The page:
Magnetosheath high-speed jets: internal structure and interaction with ambient plasma
Journal of Geophysical Research: Space Physics
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For the first time, we have studied the rich internal structure of a magnetosheath high-speed jet. Measurements by the Magnetospheric Multiscale (MMS) spacecraft reveal large-amplitude density, temperature, and magnetic field variations inside the jet. The propagation velocity and normal direction of planar magnetic field structures (i.e., current sheets and waves) are investigated via four-spacecraft timing. We find structures to mainly convect with the jet plasma. There are indications of the presence of a tangential discontinuity. At other times, there are small cross-structure flows. Where this is the case, current sheets and waves overtake the plasma in the jet's core region; ahead and behind that core region, along the jet's path, current sheets are overtaken by the plasma; that is, they move in opposite direction to the jet in the plasma rest frame. Jet structures are found to be mainly thermal and magnetic pressure balance structures, notwithstanding that the dynamic pressure dominates by far. Although the jet is supermagnetosonic in the Earth's frame of reference, it is submagnetosonic with respect to the plasma ahead. Consequently, we find no fast shock. Instead, we find some evidence for (a series of) jets pushing ambient plasma out of their way, thereby stirring the magnetosheath and causing anomalous sunward flows in the subsolar magnetosheath. Furthermore, we find that jets modify the magnetic field in the magnetosheath, aligning it with their propagation direction.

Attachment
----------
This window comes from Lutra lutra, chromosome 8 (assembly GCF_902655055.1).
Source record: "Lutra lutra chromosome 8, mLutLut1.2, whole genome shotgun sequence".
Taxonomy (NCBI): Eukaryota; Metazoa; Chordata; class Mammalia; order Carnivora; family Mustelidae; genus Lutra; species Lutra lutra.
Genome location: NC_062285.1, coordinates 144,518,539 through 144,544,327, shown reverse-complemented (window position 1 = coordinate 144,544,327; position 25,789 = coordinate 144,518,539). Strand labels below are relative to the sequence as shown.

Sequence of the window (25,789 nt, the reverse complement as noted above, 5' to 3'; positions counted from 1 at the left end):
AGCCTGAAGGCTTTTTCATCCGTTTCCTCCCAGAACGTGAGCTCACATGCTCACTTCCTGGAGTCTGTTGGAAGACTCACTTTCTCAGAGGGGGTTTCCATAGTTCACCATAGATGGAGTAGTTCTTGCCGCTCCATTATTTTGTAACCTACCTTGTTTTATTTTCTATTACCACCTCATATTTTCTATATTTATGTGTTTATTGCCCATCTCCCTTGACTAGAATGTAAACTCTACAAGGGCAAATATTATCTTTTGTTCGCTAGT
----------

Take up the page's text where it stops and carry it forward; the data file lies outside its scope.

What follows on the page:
AuthorsPlaschke, F; Karlsson, T; Hietala, H; Archer, M; Vörös, Z; Nakamura, R; Magnes, W; Baumjohann, W; Torbert, RB; Russell, CT; Giles, BL
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